Casting trio TJ, Admirable and Sottle: one of these men does not normally smile.

Casting trio TJ, Admirable and Sottle: one of these men does not normally smile.

Advice to admire

On the bus back to the hotel I sit with Nathan “ThatsAdmirable” Zamora, one of the casters at the event. Admirable gave me some coaching three years ago, and we’ve stayed in touch ever since. He’s friends with Muzzy and isn’t worried about his temperament holding up. “You can tell he’s a bit nervous on stage, but it’s not nervous energy that’s harming his mindset. It’s more that it’s a high stakes match and it means a lot to him. I think he genuinely gets more nervous playing at high legend.”

I ask him if he thinks Muzzy can turn it around. “Yeah, Muzzy’s a sicko. I’ve sat with him and done combat math on the first couple of turns and he sees everything. He’ll say: ‘on turn five we have this, even if he has that card that’s bad for us.’ So you end up making a play that might look goofy, but it turns out to be right, and I would have never seen it.”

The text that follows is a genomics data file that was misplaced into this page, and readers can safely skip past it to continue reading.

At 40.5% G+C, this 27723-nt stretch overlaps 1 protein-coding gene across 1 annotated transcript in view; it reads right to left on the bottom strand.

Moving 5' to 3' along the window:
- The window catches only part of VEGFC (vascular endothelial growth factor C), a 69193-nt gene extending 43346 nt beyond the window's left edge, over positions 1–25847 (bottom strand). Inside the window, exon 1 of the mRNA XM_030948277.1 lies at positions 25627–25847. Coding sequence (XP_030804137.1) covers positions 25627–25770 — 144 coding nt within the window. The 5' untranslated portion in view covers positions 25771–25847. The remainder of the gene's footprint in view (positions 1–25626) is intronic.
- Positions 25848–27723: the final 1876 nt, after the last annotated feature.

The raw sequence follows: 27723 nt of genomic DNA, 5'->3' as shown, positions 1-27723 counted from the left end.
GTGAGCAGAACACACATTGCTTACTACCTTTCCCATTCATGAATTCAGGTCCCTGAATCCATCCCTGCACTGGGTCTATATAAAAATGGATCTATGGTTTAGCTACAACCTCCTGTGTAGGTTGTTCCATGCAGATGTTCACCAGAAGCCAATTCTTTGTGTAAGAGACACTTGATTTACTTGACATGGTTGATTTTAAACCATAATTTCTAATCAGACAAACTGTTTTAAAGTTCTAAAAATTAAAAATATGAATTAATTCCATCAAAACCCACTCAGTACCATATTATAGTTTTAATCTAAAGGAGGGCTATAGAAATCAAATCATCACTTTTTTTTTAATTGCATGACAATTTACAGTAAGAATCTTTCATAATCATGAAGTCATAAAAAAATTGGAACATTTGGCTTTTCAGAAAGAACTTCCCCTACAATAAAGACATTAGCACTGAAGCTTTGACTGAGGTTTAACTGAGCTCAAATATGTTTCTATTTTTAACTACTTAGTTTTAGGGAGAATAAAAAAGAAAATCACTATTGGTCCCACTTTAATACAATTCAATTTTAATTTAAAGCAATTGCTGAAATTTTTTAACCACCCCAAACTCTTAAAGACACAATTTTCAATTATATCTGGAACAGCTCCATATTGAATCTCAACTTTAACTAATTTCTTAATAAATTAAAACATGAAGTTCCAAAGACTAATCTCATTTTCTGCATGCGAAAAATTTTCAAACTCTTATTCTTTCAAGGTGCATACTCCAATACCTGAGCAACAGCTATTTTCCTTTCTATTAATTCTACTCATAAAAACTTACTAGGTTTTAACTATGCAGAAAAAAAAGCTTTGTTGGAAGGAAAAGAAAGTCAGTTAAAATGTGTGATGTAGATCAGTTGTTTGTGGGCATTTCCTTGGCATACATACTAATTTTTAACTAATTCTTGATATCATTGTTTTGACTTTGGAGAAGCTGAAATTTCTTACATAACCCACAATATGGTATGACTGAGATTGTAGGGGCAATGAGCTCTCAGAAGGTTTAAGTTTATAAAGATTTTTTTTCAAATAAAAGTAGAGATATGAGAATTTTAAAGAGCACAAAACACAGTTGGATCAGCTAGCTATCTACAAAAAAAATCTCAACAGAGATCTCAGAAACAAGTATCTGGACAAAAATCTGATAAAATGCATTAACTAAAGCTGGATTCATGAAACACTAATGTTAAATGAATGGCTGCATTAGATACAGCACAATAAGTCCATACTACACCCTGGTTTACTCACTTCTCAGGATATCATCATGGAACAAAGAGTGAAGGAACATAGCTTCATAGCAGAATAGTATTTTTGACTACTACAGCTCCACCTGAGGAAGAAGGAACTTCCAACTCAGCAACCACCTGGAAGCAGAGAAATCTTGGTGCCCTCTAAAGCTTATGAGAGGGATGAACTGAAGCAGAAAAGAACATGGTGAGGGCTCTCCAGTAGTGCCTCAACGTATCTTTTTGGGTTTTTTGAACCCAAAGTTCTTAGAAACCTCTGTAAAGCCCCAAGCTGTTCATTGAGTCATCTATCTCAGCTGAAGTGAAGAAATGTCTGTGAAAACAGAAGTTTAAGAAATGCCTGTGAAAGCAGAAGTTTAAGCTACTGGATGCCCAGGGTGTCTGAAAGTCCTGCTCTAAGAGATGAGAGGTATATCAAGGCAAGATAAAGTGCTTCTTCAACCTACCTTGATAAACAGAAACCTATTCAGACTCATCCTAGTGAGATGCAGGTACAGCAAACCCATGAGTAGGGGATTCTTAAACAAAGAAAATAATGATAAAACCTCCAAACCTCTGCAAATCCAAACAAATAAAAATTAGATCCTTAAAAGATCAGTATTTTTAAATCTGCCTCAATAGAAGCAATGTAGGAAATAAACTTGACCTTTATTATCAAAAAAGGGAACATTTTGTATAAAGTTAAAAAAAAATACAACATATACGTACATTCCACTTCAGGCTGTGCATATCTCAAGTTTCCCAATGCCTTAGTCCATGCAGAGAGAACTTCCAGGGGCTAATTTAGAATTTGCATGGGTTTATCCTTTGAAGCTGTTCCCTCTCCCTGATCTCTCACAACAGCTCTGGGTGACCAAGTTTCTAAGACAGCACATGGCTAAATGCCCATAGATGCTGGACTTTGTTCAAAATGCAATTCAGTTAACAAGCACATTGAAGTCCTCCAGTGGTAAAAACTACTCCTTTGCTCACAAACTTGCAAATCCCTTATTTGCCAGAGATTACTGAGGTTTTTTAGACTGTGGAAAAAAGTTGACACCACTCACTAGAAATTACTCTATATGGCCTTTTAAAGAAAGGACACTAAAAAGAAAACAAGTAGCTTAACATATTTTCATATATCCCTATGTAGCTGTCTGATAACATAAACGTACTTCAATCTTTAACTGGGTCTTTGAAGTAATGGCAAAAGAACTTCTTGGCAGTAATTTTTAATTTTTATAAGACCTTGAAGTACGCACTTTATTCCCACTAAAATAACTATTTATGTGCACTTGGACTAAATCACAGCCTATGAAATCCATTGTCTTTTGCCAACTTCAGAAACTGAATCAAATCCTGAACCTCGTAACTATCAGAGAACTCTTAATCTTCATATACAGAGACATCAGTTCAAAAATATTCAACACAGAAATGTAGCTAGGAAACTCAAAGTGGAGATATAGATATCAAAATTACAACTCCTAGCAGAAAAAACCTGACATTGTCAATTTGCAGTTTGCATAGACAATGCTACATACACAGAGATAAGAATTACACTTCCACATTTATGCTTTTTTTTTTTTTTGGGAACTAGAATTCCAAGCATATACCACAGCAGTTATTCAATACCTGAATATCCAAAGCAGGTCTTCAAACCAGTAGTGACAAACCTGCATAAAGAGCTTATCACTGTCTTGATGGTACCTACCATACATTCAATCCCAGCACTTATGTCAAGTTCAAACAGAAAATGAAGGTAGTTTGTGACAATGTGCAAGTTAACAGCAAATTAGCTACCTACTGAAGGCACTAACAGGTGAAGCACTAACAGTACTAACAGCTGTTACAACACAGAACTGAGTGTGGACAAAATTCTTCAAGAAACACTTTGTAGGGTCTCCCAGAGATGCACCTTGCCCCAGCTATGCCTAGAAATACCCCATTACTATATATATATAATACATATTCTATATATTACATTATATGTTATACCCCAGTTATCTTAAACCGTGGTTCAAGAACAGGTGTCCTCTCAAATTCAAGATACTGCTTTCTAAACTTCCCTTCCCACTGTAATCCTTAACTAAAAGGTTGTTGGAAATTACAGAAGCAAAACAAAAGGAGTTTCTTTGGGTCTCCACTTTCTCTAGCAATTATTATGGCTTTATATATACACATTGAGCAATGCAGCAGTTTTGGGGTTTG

On page 2:  The crowd goes wild.

Tim Clark

With over two decades covering videogames, Tim has been there from the beginning. In his case, that meant playing Elite in 'co-op' on a BBC Micro (one player uses the movement keys, the other shoots) until his parents finally caved and bought an Amstrad CPC 6128. These days, when not steering the good ship PC Gamer, Tim spends his time complaining that all Priest mains in Hearthstone are degenerates and raiding in Destiny 2. He's almost certainly doing one of these right now.